Sometimes I think my mind has many rooms, and each of those rooms has windows wide open to the world. Things blow in there, through those open windows, all the time.
—I watch as the mop bucket spills, the janitor trips, and she utters a soft curse word—and that whole little incident, neatly videotaped, flies through one of those open windows and lands in a mind-room.
—A catchy tune from a movie snags on one of those window sills, with the image of a perky young star, dancing, attached, and it dangles, half in, half out, of the window.
—Clamor from the morning’s meeting, a distressing discussion among friends, the need to make medical appointments, reminders of upcoming events—all these things go flying through those windows.
—Snippets from books, ideas about events, hopes for the future, plans with the family—ka-chunk, ka-chunk, ka-chunk, ka-chunk: thought-lobs landing in those ever-filling rooms.
Stuff is rapidly piling up.
Then I go wading in there, looking for a clear, bright, pristine idea—looking for something to write about. But the rooms are so cluttered, so jam-packed with weird and unmatched odds and ends, I am lost and discouraged.
I give up without diving into the thought-debris. I decide it would be a good time to read a book instead.
No writing gets done that day.
Unless….I’ve done my work in my journal.
I used to enjoy reading books and articles about author’s journals. They would show this lovely handwritten page, with amazing, almost calligraphic penmanship, and often there would be these witty or poignant drawings that illustrated the text. Those would be the work of the author, of course, and if the writing didn’t give me an aha! moment, the picture surely would.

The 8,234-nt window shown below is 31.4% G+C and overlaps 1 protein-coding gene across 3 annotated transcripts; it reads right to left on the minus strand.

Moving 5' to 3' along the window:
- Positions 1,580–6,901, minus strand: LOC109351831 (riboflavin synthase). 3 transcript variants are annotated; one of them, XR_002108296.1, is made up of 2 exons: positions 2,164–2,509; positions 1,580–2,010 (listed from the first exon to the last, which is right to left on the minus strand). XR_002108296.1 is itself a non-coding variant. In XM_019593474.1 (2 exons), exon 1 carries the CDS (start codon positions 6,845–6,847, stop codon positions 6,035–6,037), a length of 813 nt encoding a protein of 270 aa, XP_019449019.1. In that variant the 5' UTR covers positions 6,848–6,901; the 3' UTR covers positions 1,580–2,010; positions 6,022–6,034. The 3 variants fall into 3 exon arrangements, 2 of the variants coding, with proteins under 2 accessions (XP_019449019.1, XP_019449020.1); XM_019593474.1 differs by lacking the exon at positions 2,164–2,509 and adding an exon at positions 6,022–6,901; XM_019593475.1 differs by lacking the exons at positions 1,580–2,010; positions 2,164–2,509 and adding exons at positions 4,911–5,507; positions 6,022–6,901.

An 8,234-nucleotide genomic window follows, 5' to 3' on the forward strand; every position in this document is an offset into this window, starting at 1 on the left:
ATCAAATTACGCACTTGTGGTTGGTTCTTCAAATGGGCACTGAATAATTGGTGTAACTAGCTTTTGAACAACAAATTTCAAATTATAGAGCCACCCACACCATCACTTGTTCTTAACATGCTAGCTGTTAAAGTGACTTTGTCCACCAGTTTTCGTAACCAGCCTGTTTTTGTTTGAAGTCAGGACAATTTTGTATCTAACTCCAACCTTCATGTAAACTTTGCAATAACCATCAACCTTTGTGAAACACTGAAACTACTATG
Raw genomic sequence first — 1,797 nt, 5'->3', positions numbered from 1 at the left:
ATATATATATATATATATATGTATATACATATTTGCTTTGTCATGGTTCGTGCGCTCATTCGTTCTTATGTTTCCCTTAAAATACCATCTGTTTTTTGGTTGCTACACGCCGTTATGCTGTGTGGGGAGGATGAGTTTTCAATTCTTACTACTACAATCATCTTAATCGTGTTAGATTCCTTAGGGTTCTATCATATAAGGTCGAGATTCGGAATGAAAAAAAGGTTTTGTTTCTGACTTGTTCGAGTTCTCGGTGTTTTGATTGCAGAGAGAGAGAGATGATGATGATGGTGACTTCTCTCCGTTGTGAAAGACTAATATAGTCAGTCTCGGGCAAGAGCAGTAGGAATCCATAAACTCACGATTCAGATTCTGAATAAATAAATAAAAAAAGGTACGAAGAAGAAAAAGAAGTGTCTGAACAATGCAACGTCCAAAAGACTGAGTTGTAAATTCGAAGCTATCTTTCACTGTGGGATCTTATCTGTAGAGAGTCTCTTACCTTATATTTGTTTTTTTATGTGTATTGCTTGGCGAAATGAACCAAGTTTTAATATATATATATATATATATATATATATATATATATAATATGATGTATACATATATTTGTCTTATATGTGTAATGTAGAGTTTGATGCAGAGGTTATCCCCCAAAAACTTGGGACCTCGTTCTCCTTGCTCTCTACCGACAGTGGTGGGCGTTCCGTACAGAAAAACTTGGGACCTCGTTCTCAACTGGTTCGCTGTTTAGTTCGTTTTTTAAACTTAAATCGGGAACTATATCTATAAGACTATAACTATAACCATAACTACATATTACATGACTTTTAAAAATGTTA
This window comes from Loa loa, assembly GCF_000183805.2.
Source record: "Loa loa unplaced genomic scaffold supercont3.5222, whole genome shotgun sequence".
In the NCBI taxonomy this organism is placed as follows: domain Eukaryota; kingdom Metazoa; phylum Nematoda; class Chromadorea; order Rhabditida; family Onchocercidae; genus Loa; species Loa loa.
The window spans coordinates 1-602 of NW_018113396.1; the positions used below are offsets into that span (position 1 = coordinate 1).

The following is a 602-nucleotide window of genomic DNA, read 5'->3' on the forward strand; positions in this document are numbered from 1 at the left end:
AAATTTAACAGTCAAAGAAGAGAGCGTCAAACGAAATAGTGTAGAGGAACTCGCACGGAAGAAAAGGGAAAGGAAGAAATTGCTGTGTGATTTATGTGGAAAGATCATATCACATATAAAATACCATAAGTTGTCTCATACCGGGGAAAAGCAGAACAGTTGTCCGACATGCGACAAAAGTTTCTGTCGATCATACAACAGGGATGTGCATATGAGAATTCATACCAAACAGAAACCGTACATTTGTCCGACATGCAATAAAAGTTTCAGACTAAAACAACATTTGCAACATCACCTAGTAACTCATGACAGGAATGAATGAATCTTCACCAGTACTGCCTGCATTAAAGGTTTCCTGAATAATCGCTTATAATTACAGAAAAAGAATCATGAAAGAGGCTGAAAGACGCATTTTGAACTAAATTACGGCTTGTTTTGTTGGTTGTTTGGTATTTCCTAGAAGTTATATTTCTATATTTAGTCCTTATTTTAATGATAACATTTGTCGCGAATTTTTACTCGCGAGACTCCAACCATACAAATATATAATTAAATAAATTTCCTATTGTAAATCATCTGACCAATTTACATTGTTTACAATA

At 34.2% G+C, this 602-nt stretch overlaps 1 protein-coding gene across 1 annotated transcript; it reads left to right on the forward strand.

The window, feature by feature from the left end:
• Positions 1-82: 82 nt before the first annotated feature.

I want to write journals like THAT, I would think.
So I’d go out and buy a wonderful journal, with lined pages if possible, and hang the cost. Maybe something in the moleskin line; maybe even something with a hand-tooled leather cover. I’d search out a wonderful pen, an expensive pen—I went through a fountain pen period, and I went through a refillable gel pen period.
I would take these amazing supplies home, carve out quiet time, and then stare at the page. What exactly did I want to write? On pages so vellum-y, with ink so erudite, whatever I wrote had better be something good.
I might go so far as to scratch off a sentence, and then I’d look at it, appalled. How could I write something so stupid?
My journal experience would quickly die a-borning. But my mind-rooms were getting more and more cluttered.
But sometimes words were scrambling, almost busting, to get out, and then, wherever I was, I would grab the closest paper, pick up a reliable pen, and I would write. My fingers would fly; I wouldn’t stop to read. I would just let it all flow. It might take 15 minutes or an hour, but whatever was bunching up against those windows—all that clutter pressuring the bulging walls of my mind—well, it HAD to find a way out.
It was messy and lumpy and whiny and dull. It was sloppy and the spelling often slipped and, oh, heavens forgive me, sometimes I didn’t even use the proper punctuation.